Here we go again! The other time, it was our friend and information minister, Labaran Maku who dropped the bombshell. In the heat of the last presidential election campaigns, the former table-banging student leader gloomily warned Nigerians to expect trouble if his principal, President Goodluck Jonathan, was not elected. Maku’s logic, queer as they come, was that the Niger delta militants would turn the country on its head if a Nigerian outside the oil-rich Niger delta region was elected president! It did not bother Maku that, even if he feels safe in Abuja and could book a seat on the next presidential flight out of Nigeria, ostensibly in search of peace, he will be leaving behind friends and compatriots to carry the can in the event his prediction came true. It probably did not bother our fast-talking friend that in nearby Nasarawa-Eggon, he will be leaving behind family members to bear the consequences of a careless talk.
Similar careless talks surfaced before and after Maku’s queer logic. From instance, page 58 of The Guardian Newspaper of Monday, January 9, 2012 carried a one-page advertorial titled A call to protect the president. The advertorial, the product of some fictitious security reports, spoke of a plot by ‘retired senior military and security officers who are working with some-serving officers (and) some powerful opportunistic businessmen’ to assassinate President Jonathan, Senate president, General David Mark, former National Security Adviser, late General Owoye Azazi among other ‘very senior military and security officers from the south and Middle Belt’. Prominent among the fifteen signatories who claimed to be speaking on behalf of the nations and peoples of the Niger Delta on the need for ‘the eventual re-inventing of Nigeria’ was Mujahid Asari Dokubo, a self-confessed former terrorist. Well, you got another think coming if you thought supposedly authentic leaders of the Niger Delta would condemn the hare-brained thesis; some did, of course, but those that should matter, indeed some supposedly authentic leaders of the Niger, including some in the evening of their lives applauded what should normally be condemned either as juvenile delinquency or an indulgence of the youthfulness.
Asari Dokubo has been in the news again. Few days back, he upped the antenna, warning there will be war if President Jonathan is not re-elected in 2015. There will always be the temptation to ignore Asari Dokubo whose best credential is being a self-confessed terrorist and saboteur. But he cannot be ignored because he just repeated what Labaran Maku said in 2011. Let’s attempt a comparison of both men. Maku and Asari Dokubo are fighters; as a student leader, one shouted a luta continua from campus rooftops in pursuit of student rights while the other, as an insurgent shouted a luta continua from the inhospitable creeks of the Niger Delta in pursuit of native rights. But that is about all the comparison that could be made because under normal circumstances, both men are parallel lines that should not meet.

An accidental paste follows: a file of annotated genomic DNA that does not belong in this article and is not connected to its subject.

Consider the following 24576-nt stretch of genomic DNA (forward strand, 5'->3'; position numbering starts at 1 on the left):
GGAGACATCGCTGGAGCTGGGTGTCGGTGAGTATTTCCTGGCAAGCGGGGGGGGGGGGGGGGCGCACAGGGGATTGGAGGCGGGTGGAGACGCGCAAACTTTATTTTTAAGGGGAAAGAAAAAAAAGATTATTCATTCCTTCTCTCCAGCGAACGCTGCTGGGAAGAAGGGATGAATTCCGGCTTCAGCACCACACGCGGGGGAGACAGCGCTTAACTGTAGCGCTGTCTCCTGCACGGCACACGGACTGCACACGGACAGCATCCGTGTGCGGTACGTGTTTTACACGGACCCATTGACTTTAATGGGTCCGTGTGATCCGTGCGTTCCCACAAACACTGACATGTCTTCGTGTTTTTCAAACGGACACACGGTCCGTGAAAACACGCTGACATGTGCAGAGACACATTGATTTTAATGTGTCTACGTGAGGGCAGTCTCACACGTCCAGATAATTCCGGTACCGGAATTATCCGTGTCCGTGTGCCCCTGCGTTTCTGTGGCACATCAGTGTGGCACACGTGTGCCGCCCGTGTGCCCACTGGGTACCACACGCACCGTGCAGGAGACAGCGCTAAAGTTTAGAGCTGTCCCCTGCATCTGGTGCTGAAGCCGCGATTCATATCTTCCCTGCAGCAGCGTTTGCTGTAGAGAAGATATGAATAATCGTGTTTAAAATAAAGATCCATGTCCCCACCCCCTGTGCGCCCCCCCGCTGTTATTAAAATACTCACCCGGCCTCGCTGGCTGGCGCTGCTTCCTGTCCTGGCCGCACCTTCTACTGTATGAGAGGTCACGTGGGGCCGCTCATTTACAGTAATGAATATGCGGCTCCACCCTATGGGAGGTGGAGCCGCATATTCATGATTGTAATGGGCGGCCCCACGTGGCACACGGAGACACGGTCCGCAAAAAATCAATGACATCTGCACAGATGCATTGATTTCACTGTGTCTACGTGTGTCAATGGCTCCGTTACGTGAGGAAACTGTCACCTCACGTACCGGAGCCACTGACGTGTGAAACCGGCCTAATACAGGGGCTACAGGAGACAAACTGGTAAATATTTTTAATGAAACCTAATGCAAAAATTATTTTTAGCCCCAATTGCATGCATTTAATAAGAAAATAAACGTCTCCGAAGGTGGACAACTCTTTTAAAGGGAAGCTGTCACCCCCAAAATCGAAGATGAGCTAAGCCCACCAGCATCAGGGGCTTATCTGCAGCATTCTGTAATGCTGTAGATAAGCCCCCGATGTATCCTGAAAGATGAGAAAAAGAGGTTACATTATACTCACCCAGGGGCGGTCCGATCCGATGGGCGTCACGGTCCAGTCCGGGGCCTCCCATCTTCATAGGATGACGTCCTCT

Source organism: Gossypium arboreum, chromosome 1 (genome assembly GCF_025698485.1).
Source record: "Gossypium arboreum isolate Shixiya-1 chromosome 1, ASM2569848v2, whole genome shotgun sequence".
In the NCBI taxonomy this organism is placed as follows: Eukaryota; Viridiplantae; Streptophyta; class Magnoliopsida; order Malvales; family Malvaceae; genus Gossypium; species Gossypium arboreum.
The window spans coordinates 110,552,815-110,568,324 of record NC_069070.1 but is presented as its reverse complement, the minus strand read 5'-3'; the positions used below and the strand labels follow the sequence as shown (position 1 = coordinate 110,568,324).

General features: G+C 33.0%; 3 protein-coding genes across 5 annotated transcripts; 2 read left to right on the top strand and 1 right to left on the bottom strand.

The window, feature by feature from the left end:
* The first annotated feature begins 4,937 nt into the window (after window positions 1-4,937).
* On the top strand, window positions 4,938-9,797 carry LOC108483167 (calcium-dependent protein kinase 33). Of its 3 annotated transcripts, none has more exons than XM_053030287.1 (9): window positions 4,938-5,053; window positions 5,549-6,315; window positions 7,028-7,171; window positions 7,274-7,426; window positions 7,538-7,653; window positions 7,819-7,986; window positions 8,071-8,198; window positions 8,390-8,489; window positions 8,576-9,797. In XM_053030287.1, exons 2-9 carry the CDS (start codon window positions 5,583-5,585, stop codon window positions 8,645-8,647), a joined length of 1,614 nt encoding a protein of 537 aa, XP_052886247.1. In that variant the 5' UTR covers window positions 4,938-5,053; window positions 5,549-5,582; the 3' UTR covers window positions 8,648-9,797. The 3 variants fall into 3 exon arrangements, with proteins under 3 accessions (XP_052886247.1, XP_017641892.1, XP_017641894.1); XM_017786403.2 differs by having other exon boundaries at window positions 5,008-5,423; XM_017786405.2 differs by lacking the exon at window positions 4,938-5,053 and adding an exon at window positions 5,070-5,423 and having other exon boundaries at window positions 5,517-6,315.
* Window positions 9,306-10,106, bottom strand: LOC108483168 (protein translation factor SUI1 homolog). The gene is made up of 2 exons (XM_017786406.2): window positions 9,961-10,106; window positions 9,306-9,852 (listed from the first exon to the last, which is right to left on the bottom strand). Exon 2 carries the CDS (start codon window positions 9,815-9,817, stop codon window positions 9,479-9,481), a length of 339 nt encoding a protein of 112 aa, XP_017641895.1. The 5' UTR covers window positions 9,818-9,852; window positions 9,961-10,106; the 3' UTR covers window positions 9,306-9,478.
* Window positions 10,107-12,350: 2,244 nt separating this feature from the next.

As a student leader and later in life as a journalist, Maku believed in and, lived the Nigerian project. Give it to him: Maku had and, probably, still have little patience for those compatriots who speak glibly of a break up of the fatherland and would never touch violence even with a ten-metre pole. If he ever came near a gun, it was probably that of the police orderly attached to his office first, as deputy governor of Nasarawa state and now as minister of information. Let’s turn back the hands of the clock: two and half decades ago, Maku would have been in the vanguard of a nationwide protest against the likes of Asari Dokubo whose choose violence as a pastime. As a terrorist and saboteur, Asari Dokubo must have engaged in gun-running; of course, he lived by the gun and must have killed or caused others to kill. It is a sad irony of history that today, Maku inconveniently finds himself on the same platform with Asari Dokubo in addition to becoming an unofficial adviser to people who promote divisive tendencies that threaten the unity of the country. And, why not? His 2011 open threat has become the execrable tonic that enamoured Asari Dokubo and his gang in their attempt to hold the nation by its jugular.